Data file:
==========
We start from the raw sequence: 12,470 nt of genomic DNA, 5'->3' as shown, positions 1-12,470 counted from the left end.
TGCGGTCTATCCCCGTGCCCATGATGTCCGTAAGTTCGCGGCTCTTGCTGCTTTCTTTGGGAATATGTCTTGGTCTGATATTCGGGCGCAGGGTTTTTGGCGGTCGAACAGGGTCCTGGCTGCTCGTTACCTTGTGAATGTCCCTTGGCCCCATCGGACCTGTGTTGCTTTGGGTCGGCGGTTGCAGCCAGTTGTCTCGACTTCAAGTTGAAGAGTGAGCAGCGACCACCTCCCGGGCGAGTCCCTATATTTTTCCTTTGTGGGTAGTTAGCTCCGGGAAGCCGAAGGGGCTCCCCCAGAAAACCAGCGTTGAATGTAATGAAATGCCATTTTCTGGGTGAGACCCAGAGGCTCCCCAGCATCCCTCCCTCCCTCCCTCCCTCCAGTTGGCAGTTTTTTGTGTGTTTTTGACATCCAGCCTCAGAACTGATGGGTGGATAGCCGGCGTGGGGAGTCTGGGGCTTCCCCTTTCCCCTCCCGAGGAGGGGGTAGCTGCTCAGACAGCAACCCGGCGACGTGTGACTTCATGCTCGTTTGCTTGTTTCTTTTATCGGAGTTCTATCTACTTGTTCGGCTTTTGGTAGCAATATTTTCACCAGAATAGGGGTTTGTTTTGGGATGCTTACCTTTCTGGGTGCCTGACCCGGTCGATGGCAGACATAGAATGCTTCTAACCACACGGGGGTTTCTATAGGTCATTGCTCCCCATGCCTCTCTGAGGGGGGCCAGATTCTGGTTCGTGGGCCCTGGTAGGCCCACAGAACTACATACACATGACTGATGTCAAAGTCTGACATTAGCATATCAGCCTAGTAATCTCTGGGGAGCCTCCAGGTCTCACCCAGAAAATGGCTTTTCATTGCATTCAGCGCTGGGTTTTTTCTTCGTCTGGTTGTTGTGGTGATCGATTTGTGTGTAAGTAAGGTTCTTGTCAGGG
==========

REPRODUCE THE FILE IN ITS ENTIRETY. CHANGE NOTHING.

We start from the raw sequence: 12,470 nt of genomic DNA, 5'->3' as shown, positions 1-12,470 counted from the left end.
TGCGGTCTATCCCCGTGCCCATGATGTCCGTAAGTTCGCGGCTCTTGCTGCTTTCTTTGGGAATATGTCTTGGTCTGATATTCGGGCGCAGGGTTTTTGGCGGTCGAACAGGGTCCTGGCTGCTCGTTACCTTGTGAATGTCCCTTGGCCCCATCGGACCTGTGTTGCTTTGGGTCGGCGGTTGCAGCCAGTTGTCTCGACTTCAAGTTGAAGAGTGAGCAGCGACCACCTCCCGGGCGAGTCCCTATATTTTTCCTTTGTGGGTAGTTAGCTCCGGGAAGCCGAAGGGGCTCCCCCAGAAAACCAGCGTTGAATGTAATGAAATGCCATTTTCTGGGTGAGACCCAGAGGCTCCCCAGCATCCCTCCCTCCCTCCCTCCCTCCAGTTGGCAGTTTTTTGTGTGTTTTTGACATCCAGCCTCAGAACTGATGGGTGGATAGCCGGCGTGGGGAGTCTGGGGCTTCCCCTTTCCCCTCCCGAGGAGGGGGTAGCTGCTCAGACAGCAACCCGGCGACGTGTGACTTCATGCTCGTTTGCTTGTTTCTTTTATCGGAGTTCTATCTACTTGTTCGGCTTTTGGTAGCAATATTTTCACCAGAATAGGGGTTTGTTTTGGGATGCTTACCTTTCTGGGTGCCTGACCCGGTCGATGGCAGACATAGAATGCTTCTAACCACACGGGGGTTTCTATAGGTCATTGCTCCCCATGCCTCTCTGAGGGGGGCCAGATTCTGGTTCGTGGGCCCTGGTAGGCCCACAGAACTACATACACATGACTGATGTCAAAGTCTGACATTAGCATATCAGCCTAGTAATCTCTGGGGAGCCTCCAGGTCTCACCCAGAAAATGGCTTTTCATTGCATTCAGCGCTGGGTTTTTTCTTCGTCTGGTTGTTGTGGTGATCGATTTGTGTGTAAGTAAGGTTCTTGTCAGGG